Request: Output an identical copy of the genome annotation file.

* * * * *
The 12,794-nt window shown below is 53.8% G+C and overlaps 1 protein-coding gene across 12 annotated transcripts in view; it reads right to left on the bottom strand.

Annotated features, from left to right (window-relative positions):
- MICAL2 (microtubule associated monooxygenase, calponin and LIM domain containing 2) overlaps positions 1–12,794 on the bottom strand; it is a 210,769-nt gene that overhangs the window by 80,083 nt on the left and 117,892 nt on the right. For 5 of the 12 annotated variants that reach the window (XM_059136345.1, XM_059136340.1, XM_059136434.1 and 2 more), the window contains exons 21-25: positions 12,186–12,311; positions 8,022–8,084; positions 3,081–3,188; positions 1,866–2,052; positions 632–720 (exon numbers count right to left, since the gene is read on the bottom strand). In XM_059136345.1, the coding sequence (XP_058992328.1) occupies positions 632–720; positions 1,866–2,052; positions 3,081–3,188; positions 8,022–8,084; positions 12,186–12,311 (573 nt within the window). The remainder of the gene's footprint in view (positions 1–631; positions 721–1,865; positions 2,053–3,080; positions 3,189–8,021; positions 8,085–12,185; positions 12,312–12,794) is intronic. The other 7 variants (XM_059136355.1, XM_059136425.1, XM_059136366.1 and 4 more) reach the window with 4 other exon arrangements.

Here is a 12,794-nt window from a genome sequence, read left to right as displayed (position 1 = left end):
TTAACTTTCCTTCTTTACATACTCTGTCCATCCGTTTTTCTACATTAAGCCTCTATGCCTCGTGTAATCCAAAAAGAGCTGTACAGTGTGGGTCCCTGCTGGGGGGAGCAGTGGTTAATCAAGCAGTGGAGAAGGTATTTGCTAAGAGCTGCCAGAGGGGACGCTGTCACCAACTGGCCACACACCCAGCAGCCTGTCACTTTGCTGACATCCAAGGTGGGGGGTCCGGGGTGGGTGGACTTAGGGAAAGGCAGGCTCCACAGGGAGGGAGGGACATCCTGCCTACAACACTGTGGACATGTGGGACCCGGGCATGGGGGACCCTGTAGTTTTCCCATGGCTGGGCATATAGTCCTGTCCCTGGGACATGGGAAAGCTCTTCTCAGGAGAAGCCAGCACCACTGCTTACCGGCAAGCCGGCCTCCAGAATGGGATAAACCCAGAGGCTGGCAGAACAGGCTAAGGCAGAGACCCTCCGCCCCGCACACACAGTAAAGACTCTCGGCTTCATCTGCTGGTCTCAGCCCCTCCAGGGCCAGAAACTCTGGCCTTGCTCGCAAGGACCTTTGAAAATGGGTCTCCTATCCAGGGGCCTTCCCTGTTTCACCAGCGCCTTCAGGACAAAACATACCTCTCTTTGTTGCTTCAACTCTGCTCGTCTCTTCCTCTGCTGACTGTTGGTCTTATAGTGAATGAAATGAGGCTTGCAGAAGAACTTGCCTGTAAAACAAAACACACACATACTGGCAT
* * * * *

The 12,794-nt window shown below is 53.8% G+C and overlaps 1 protein-coding gene across 12 annotated transcripts in view; it reads right to left on the bottom strand.

Annotated features, from left to right (window-relative positions):
- MICAL2 (microtubule associated monooxygenase, calponin and LIM domain containing 2) overlaps positions 1–12,794 on the bottom strand; it is a 210,769-nt gene that overhangs the window by 80,083 nt on the left and 117,892 nt on the right. For 5 of the 12 annotated variants that reach the window (XM_059136345.1, XM_059136340.1, XM_059136434.1 and 2 more), the window contains exons 21-25: positions 12,186–12,311; positions 8,022–8,084; positions 3,081–3,188; positions 1,866–2,052; positions 632–720 (exon numbers count right to left, since the gene is read on the bottom strand). In XM_059136345.1, the coding sequence (XP_058992328.1) occupies positions 632–720; positions 1,866–2,052; positions 3,081–3,188; positions 8,022–8,084; positions 12,186–12,311 (573 nt within the window). The remainder of the gene's footprint in view (positions 1–631; positions 721–1,865; positions 2,053–3,080; positions 3,189–8,021; positions 8,085–12,185; positions 12,312–12,794) is intronic. The other 7 variants (XM_059136355.1, XM_059136425.1, XM_059136366.1 and 4 more) reach the window with 4 other exon arrangements.

Here is a 12,794-nt window from a genome sequence, read left to right as displayed (position 1 = left end):
TTAACTTTCCTTCTTTACATACTCTGTCCATCCGTTTTTCTACATTAAGCCTCTATGCCTCGTGTAATCCAAAAAGAGCTGTACAGTGTGGGTCCCTGCTGGGGGGAGCAGTGGTTAATCAAGCAGTGGAGAAGGTATTTGCTAAGAGCTGCCAGAGGGGACGCTGTCACCAACTGGCCACACACCCAGCAGCCTGTCACTTTGCTGACATCCAAGGTGGGGGGTCCGGGGTGGGTGGACTTAGGGAAAGGCAGGCTCCACAGGGAGGGAGGGACATCCTGCCTACAACACTGTGGACATGTGGGACCCGGGCATGGGGGACCCTGTAGTTTTCCCATGGCTGGGCATATAGTCCTGTCCCTGGGACATGGGAAAGCTCTTCTCAGGAGAAGCCAGCACCACTGCTTACCGGCAAGCCGGCCTCCAGAATGGGATAAACCCAGAGGCTGGCAGAACAGGCTAAGGCAGAGACCCTCCGCCCCGCACACACAGTAAAGACTCTCGGCTTCATCTGCTGGTCTCAGCCCCTCCAGGGCCAGAAACTCTGGCCTTGCTCGCAAGGACCTTTGAAAATGGGTCTCCTATCCAGGGGCCTTCCCTGTTTCACCAGCGCCTTCAGGACAAAACATACCTCTCTTTGTTGCTTCAACTCTGCTCGTCTCTTCCTCTGCTGACTGTTGGTCTTATAGTGAATGAAATGAGGCTTGCAGAAGAACTTGCCTGTAAAACAAAACACACACATACTGGCAT